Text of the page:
No sooner had NCCN been formed, leadership structure defined, and goals for creation of the guidelines established, when one of the major drivers to its formation, the Clinton Health Plan, also known as the Health Security Act, evaporated in the rarefied air of national politics. Perhaps surprisingly, however, no one gave much thought to disbanding what had already been created. It was already apparent that the pressure to demonstrate quality was unlikely to disappear, and that sound, credible guidelines would benefit both the NCCN Member Institutions and the oncology community in general.
However, once the decision to proceed was made, the organization faced 2 substantial challenges: traditional support from the pharmaceutical industry was becoming increasingly constrained, and the NCCN Member Institutions recognized that contributions from industry threatened the integrity of the guidelines. We needed a firewall between the industry and our guidelines, and we needed money in addition to our dues. That’s when then-CEO William McGivney, PhD, had a visionary suggestion: develop the guidelines, make them the gold standard for cancer care, and GIVE THEM AWAY! What?
The reasoning was simple. First, once the NCCN Clinical Practice Guidelines in Oncology (NCCN Guidelines) were established, no other organization would be able to compete with the credibility of authors and the rigor with which the guidelines would be continuously updated. Second, business entities would be willing to pay for the use of credible peer-reviewed guidelines, and this could be a second and major income stream for NCCN. Use by oncologists across the country would only further enhance the credibility of the NCCN Guidelines, and therefore providing free access to oncologists was actually beneficial.
This reasoning also proved correct. The NCCN Guidelines have been successful beyond anything the founding organizations could have imagined. In 2014, there were more than 2 million unique visitors to the NCCN Web site (NCCN.org) and more than 6 million downloads of the NCCN Guidelines.
However, once oncologists had a set of guidelines, would they continue to be interested in updates? This was put to test by the NCCN Annual Conferences. No one questioned that the first meeting would be a success, given the murmurs about the guidelines: we knew lots of oncologists and companies would be there, if only to see what was going on. However, some of us, including me, were skeptical about interest in subsequent meetings. As anyone keeping up with NCCN knows now, that skepticism was misplaced. The NCCN Annual Conference has become an important national oncology forum, and the NCCN conferences have shown remarkable growth and achievement. In fact, 2015 is now the 20th year with this successful format.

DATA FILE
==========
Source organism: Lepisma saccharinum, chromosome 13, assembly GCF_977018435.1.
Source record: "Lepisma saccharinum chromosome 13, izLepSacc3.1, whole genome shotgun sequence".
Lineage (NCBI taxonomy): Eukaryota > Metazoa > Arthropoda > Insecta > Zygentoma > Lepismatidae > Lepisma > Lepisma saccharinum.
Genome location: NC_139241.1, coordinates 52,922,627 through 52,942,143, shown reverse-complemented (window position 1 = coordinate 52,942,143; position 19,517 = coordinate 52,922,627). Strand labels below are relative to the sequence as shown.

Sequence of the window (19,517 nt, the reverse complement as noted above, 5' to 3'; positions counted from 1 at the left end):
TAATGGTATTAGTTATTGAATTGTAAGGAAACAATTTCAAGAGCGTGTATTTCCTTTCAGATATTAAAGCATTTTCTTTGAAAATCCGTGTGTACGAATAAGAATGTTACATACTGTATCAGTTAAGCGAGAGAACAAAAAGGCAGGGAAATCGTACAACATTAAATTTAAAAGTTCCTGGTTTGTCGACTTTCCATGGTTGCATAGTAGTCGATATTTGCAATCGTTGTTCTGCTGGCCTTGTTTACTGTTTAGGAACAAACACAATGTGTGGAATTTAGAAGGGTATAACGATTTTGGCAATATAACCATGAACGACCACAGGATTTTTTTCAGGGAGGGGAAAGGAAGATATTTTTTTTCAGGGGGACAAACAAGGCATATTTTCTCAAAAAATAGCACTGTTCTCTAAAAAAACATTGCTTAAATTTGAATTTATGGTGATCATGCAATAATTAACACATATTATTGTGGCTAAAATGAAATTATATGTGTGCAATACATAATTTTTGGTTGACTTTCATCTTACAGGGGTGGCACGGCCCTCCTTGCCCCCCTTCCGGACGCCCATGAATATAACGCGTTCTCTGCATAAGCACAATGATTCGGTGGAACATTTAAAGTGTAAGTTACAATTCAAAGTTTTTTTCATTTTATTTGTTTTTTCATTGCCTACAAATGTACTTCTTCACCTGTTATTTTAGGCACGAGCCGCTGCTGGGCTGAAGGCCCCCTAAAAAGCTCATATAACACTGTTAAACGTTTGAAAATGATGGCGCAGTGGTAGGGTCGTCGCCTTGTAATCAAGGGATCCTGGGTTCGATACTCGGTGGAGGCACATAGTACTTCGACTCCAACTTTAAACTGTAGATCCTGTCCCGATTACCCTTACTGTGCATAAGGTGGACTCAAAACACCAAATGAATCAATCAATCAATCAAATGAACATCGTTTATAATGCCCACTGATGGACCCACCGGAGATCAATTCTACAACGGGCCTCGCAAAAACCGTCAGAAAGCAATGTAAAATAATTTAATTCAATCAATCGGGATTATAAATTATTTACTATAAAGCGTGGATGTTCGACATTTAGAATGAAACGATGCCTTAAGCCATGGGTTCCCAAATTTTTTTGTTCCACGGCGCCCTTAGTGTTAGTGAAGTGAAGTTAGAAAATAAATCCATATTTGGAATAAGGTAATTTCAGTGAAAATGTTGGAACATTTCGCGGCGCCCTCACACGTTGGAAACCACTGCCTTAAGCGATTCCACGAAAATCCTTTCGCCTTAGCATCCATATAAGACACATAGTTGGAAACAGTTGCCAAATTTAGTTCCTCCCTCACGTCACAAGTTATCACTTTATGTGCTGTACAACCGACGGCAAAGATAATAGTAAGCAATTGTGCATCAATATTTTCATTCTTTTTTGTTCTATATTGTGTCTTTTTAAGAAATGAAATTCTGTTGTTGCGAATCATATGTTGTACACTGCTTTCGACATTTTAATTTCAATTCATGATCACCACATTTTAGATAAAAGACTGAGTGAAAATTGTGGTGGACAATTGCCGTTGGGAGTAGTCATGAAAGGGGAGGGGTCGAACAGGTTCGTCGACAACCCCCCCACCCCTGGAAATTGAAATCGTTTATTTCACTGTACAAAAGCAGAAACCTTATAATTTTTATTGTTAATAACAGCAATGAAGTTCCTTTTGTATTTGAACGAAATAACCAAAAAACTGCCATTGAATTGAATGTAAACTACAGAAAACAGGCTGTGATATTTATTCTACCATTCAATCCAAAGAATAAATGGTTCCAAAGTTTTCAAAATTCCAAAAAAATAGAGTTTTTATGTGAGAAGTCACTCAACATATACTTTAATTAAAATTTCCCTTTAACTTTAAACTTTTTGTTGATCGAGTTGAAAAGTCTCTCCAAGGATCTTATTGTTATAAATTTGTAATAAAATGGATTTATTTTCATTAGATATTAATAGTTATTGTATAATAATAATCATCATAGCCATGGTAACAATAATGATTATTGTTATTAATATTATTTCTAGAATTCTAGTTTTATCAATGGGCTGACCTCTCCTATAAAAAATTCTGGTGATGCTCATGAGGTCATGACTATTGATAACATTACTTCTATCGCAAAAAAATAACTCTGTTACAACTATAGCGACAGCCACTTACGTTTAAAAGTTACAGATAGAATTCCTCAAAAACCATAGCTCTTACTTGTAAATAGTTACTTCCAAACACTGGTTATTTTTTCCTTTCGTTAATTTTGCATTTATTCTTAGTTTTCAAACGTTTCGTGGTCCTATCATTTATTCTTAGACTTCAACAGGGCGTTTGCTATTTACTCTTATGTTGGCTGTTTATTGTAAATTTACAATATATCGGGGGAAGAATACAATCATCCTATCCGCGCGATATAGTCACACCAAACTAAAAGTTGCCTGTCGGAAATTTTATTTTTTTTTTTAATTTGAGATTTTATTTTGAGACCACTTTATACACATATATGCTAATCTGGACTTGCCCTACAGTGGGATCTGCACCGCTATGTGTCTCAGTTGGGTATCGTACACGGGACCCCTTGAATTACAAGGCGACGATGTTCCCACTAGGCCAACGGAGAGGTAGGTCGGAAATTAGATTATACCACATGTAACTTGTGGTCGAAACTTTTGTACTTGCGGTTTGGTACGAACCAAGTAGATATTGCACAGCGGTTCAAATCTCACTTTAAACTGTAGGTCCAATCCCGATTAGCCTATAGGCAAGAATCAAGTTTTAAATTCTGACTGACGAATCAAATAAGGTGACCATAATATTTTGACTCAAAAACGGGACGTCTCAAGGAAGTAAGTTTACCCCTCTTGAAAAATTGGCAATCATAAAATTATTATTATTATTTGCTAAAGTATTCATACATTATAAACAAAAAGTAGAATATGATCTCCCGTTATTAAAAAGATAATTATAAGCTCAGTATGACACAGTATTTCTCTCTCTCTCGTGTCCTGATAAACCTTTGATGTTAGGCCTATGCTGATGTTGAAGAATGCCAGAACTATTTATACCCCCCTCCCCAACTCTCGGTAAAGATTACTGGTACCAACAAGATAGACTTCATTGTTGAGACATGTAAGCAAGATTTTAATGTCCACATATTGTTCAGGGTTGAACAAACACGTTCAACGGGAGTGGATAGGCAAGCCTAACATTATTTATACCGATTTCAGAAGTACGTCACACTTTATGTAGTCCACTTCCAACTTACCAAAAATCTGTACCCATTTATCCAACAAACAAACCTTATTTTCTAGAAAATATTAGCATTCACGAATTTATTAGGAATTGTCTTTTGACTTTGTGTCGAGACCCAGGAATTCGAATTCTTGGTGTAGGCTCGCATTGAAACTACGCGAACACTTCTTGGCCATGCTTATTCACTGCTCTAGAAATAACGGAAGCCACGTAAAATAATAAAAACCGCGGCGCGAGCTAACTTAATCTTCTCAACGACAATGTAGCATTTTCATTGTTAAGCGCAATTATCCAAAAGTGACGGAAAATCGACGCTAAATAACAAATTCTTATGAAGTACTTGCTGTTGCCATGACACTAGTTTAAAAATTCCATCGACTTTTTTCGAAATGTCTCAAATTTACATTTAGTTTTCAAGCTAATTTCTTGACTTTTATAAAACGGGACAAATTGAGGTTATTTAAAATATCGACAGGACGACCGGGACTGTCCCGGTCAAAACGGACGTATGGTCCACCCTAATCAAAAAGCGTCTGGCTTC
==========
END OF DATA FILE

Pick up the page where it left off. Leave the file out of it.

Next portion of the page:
One of the issues we struggled with in the early years was establishing criteria for new member institutions. Sounds familiar, doesn’t it? But in our formative years, the major interest in joining this fledgling organization came from cancer centers that were geographically close to founding member institutions, causing the latter to be concerned that they would lose some competitive advantage. The board finally decided that the 2 criteria new NCCN Member Institutions would need to meet were (1) broad geographical distribution, and (2) unique expertise not already present.
Those few criteria proved satisfactory in the early years, but joining NCCN was not as attractive then as it is now. In fact, several institutions that have subsequently become members initially declined to join! Although some outside NCCN might disagree, I don’t think decisions on new member institutions were ever made with arrogance. NCCN needed to show that bringing in new member institutions benefitted the organization with something more than just numbers. We also worried about creating a board that was unwieldy and nonfunctional if membership became too large. One suspects that this is a challenge NCCN will continue to face.
Under Bill McGivney’s stewardship, NCCN became very successful in securing support from many corporations that were interested in using our guidelines. He was also successful in guiding the development of financially supportive educational programs which have now become one of the important staples of the organization. Bill was also instrumental in establishing the Drugs & Biologics Compendium, which is now widely used by payers to define drug coverage.
As I look back on the growth and development of NCCN, I think its most remarkable quality has been the ability to adapt to a constantly changing environment. This quality, present since the early years, will continue to be needed as NCCN evolves in response to the needs of the oncology community and of patients with cancer.